Maybe it’s because I’m a Brightoner that I no longer love London town

Once you get to Archway, two stops on the Tube from East Finchley, London gets a little too hot for me. 

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I wonder whether something strange has happened to me, some weird and unexpected rearrangement of the internal gearing. Like waking up one day and realising that you are no longer in love, or no longer so painfully in love.

It happened only the other day. One of my readers made contact and started sending me links to places for rent. This is incredibly thoughtful and makes tears spring to the eye. Included in his recommendations were flats in London that were, astonishingly, within my budget.

I had to take a step back, so to speak, after seeing these. Doubtless there was something deeply wrong about them, something the letting agents had decided to leave off the specifications. The neighbours were chainsaw testers. There were crocodiles in the toilet. There was no roof. There was no floor   (“Oh, after a while you don’t even notice it”).   But let’s say none of these scenarios were the case, and that what you saw was more or less what you got, or would reasonably expect. I found myself recoiling instinctively from these places – because they were in London.

What was that about? I suppose I didn’t fancy two or three of them because they were too near the blast radius of my mother’s home. Don’t get me wrong: I love my mother very much, but she is – how best to put this? – an extraordinary woman. And having an extraordinary woman as a mother is somewhat exhausting. I saw her the other week, with the children: I thought it would be nice to cook a pretend Sunday lunch (that is, a Sunday lunch that happened to take place on a Thursday) and maybe play cricket in the garden with the kids, and then play cards, as is traditional.

And it was nice (even if the cricket was rained off), and at one point when I was cooking, my mother asked for a roll-up, which my daughter made for her (moistening the gum on the Rizla with tap water, to be on the safe side). While I made lunch my mother, who officially became a pensioner while Margaret Thatcher was prime minister, puffed away in the kitchen. (Funny how after a certain age everyone thinks it’s absolutely hilarious, and in some way even commendable, that you smoke; but do it in public when you’re in your school uniform and everyone gives you filthy looks, even when you’re not smoking illegally. Ho hum.)

Anyway, my point is that once you get to Archway, two stops on the Tube from East Finchley, London gets a little too hot for me, and the irradiated zone spreads north and east and west. There’s a roughly pear-shaped blob on the map, incorporating Crouch End, Muswell Hill and other nearby parts of town that, as a child, I found immensely depressing and devoid of absolutely anything at all that made a city attractive or worth living in (even the pubs were dismal, and Lord knows I love a pub), and the idea of living there makes me think of death as a release.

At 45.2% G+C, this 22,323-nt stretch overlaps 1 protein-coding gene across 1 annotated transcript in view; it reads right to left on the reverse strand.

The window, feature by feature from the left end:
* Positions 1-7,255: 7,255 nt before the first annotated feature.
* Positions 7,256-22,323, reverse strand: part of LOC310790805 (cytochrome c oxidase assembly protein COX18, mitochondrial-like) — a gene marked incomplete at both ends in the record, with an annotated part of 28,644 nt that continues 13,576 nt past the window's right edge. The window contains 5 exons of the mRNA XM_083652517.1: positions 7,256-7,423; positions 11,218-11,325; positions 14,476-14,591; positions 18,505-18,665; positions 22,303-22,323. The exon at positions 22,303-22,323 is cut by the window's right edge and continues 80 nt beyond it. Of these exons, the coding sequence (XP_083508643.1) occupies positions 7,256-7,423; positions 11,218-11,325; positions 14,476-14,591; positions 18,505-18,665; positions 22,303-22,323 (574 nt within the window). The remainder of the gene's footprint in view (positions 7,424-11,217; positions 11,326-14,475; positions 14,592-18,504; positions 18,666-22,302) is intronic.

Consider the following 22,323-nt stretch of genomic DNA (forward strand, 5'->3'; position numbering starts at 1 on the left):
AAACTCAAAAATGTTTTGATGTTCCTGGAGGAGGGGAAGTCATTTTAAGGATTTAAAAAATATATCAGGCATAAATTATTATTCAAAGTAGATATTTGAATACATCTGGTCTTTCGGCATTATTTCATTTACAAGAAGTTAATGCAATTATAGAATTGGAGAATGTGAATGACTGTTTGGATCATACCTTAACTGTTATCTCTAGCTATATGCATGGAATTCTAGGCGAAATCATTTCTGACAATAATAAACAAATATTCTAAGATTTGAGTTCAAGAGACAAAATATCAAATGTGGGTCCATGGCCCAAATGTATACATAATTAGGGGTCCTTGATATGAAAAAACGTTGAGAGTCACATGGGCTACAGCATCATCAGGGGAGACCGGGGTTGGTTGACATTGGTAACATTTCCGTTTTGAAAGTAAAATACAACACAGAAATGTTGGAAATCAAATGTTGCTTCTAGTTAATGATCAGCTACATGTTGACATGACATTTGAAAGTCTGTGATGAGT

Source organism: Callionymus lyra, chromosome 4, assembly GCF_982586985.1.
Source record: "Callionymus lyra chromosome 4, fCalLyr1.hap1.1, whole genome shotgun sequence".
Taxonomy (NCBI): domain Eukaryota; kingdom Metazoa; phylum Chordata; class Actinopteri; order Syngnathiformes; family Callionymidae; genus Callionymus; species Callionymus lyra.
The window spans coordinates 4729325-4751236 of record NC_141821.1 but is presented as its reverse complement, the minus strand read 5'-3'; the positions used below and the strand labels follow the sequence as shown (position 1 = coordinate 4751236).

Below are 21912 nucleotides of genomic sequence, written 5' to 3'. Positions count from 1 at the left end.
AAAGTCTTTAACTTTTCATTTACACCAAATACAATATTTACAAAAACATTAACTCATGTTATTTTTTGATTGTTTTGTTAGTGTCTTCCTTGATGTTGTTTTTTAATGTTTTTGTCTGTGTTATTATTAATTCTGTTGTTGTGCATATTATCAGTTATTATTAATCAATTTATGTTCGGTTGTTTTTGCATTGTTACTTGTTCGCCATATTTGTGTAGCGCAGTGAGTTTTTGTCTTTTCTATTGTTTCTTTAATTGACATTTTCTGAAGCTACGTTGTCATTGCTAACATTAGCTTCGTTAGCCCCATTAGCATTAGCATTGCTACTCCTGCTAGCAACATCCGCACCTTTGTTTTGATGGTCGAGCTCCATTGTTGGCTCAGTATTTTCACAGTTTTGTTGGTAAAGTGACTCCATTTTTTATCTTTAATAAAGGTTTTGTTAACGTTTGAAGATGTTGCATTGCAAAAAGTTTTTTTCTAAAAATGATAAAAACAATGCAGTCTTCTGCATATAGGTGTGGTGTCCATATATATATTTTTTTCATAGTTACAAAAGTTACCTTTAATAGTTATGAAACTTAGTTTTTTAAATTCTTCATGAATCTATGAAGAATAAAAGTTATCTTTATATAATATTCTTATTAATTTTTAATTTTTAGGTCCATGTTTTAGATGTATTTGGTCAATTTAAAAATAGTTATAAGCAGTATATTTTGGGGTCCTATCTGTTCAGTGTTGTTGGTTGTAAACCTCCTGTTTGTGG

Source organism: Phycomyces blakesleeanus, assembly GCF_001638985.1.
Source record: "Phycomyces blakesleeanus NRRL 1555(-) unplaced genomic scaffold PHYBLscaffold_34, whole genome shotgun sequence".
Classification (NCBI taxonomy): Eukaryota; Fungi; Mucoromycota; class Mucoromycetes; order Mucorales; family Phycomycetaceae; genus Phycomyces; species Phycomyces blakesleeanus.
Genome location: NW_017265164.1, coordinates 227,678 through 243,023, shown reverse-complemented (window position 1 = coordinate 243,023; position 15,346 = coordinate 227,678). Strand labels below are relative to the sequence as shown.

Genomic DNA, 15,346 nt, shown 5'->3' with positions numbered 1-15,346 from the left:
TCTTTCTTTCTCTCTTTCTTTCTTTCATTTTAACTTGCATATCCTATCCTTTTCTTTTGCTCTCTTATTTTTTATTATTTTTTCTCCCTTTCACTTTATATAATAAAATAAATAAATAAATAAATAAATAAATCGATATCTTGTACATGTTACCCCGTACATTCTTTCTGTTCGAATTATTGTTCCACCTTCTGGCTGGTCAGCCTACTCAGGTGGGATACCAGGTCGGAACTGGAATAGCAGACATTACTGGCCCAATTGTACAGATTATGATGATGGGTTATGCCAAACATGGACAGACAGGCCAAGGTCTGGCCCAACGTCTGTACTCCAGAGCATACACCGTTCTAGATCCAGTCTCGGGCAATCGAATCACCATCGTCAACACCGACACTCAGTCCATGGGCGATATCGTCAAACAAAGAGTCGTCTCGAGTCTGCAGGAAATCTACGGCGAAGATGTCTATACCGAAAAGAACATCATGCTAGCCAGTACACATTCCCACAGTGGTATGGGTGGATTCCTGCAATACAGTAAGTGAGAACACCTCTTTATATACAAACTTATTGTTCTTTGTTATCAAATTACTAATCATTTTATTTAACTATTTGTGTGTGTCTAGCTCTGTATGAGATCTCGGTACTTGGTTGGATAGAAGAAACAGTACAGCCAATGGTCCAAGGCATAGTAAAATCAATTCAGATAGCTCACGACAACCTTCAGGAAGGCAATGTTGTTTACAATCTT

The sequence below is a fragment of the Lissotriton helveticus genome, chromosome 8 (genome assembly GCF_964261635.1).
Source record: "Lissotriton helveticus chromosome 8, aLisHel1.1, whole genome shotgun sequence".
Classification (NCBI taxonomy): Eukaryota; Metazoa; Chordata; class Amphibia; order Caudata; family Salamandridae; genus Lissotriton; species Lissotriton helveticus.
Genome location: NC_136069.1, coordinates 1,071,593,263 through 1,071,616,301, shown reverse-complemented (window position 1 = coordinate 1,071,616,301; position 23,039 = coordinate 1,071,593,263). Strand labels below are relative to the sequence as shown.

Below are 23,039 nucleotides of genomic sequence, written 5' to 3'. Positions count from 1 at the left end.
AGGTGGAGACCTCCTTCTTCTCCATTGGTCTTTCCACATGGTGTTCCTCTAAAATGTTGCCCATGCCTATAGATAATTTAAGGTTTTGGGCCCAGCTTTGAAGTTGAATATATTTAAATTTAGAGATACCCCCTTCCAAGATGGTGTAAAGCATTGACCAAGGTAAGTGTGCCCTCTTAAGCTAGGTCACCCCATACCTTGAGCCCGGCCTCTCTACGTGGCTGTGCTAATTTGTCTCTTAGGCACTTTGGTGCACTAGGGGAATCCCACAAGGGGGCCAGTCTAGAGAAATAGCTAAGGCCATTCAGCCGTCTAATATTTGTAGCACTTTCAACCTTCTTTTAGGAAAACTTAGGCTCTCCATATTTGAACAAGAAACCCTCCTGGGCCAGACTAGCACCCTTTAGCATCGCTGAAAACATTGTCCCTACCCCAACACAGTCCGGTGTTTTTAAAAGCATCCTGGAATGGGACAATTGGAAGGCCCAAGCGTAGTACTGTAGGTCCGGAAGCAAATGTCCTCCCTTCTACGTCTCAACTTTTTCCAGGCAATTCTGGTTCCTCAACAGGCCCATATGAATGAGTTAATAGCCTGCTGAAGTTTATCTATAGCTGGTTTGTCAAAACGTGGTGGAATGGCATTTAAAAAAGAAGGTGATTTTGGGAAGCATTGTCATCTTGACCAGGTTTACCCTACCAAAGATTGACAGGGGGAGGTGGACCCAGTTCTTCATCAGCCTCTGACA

But my kind reader also sent me a link to a place in Chiswick, miles away from East Finchley – and I still recoiled. Not as instantly or viscerally; but I still turned my head. What is this? I thought. Do I actually, and actively, not want to live in London any more?

This, for the born and bred Londoner such as myself, is a big deal. Apart from brief, traumatised episodes in Neasden, Shepherd’s Bush and Olympia, I have not lived in London since 31 August 2017. And when I lived in London the idea of living anywhere else struck me as absurd; a mad and lamentable experiment, as Santayana said of a life lived without happiness. In the days when I visited my in-laws, when we reached a certain point past the North Circular I would start saying “Why? Why?” to myself. By the time we got to St Albans, I’d be saying it aloud. Actually, these days, I can kind of see the point of St Albans, if I squint really hard; but I’ll never see the point of Harpenden.

And so it would seem that London has been leached out of my system. I loved living in Scotland: a year there surely helped. That it was also rural Scotland helped, too.

However, Brighton isn’t rural; and it isn’t London. I used to think it was the kind of place Londoners went when they couldn’t hack London any more; and maybe that’s the case with me. And to think I once held my children aloft on Parliament Hill and showed them the city teeming beneath them, and said: “That’s your city, and wherever you go, it always will be.”

Is it sour grapes? Or is it merely inertia, an unwillingness to move a few boxes of books and a suitcase any further than a mile down the road to Kemp Town? Who cares? I like it here. 

Nicholas Lezard is a literary critic for the Guardian and also writes for the Independent. He writes the Down and Out in London column for the New Statesman.

This article appears in the 11 September 2020 issue of the New Statesman, Saving Labour

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